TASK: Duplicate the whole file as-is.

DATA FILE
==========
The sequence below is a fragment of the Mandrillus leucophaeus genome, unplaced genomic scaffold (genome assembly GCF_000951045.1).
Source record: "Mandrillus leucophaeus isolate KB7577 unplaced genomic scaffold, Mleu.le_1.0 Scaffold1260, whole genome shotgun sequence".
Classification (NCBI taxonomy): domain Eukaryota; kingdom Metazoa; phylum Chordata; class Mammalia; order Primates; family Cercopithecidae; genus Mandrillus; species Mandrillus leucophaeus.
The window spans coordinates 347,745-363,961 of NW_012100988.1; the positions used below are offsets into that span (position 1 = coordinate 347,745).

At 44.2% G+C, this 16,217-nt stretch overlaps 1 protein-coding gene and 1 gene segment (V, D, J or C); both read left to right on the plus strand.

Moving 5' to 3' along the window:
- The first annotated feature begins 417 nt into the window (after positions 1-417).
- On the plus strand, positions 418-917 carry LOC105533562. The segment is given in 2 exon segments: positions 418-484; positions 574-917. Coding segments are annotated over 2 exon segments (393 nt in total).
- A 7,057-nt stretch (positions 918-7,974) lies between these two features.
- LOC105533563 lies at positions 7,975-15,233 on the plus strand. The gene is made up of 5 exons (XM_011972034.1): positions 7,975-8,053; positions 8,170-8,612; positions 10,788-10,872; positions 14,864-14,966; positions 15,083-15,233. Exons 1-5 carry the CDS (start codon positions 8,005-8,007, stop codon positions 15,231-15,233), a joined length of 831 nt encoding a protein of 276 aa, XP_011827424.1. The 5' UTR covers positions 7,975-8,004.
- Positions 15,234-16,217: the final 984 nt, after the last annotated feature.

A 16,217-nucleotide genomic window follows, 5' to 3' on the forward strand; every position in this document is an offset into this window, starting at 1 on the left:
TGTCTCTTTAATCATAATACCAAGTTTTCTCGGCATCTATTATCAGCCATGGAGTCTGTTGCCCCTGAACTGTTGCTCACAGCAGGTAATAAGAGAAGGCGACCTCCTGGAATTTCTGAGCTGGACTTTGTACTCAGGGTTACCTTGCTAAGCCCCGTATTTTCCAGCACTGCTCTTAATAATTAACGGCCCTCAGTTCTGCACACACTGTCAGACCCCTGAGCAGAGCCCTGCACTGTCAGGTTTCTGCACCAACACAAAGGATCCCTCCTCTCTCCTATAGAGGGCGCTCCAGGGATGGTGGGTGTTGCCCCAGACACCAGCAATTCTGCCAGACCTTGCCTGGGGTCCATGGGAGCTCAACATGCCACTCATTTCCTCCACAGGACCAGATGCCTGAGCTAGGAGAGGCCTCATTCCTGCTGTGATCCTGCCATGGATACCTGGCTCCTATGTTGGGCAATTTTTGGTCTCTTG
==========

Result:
The sequence below is a fragment of the Mandrillus leucophaeus genome, unplaced genomic scaffold (genome assembly GCF_000951045.1).
Source record: "Mandrillus leucophaeus isolate KB7577 unplaced genomic scaffold, Mleu.le_1.0 Scaffold1260, whole genome shotgun sequence".
Classification (NCBI taxonomy): domain Eukaryota; kingdom Metazoa; phylum Chordata; class Mammalia; order Primates; family Cercopithecidae; genus Mandrillus; species Mandrillus leucophaeus.
The window spans coordinates 347,745-363,961 of NW_012100988.1; the positions used below are offsets into that span (position 1 = coordinate 347,745).

At 44.2% G+C, this 16,217-nt stretch overlaps 1 protein-coding gene and 1 gene segment (V, D, J or C); both read left to right on the plus strand.

Moving 5' to 3' along the window:
- The first annotated feature begins 417 nt into the window (after positions 1-417).
- On the plus strand, positions 418-917 carry LOC105533562. The segment is given in 2 exon segments: positions 418-484; positions 574-917. Coding segments are annotated over 2 exon segments (393 nt in total).
- A 7,057-nt stretch (positions 918-7,974) lies between these two features.
- LOC105533563 lies at positions 7,975-15,233 on the plus strand. The gene is made up of 5 exons (XM_011972034.1): positions 7,975-8,053; positions 8,170-8,612; positions 10,788-10,872; positions 14,864-14,966; positions 15,083-15,233. Exons 1-5 carry the CDS (start codon positions 8,005-8,007, stop codon positions 15,231-15,233), a joined length of 831 nt encoding a protein of 276 aa, XP_011827424.1. The 5' UTR covers positions 7,975-8,004.
- Positions 15,234-16,217: the final 984 nt, after the last annotated feature.

A 16,217-nucleotide genomic window follows, 5' to 3' on the forward strand; every position in this document is an offset into this window, starting at 1 on the left:
TGTCTCTTTAATCATAATACCAAGTTTTCTCGGCATCTATTATCAGCCATGGAGTCTGTTGCCCCTGAACTGTTGCTCACAGCAGGTAATAAGAGAAGGCGACCTCCTGGAATTTCTGAGCTGGACTTTGTACTCAGGGTTACCTTGCTAAGCCCCGTATTTTCCAGCACTGCTCTTAATAATTAACGGCCCTCAGTTCTGCACACACTGTCAGACCCCTGAGCAGAGCCCTGCACTGTCAGGTTTCTGCACCAACACAAAGGATCCCTCCTCTCTCCTATAGAGGGCGCTCCAGGGATGGTGGGTGTTGCCCCAGACACCAGCAATTCTGCCAGACCTTGCCTGGGGTCCATGGGAGCTCAACATGCCACTCATTTCCTCCACAGGACCAGATGCCTGAGCTAGGAGAGGCCTCATTCCTGCTGTGATCCTGCCATGGATACCTGGCTCCTATGTTGGGCAATTTTTGGTCTCTTG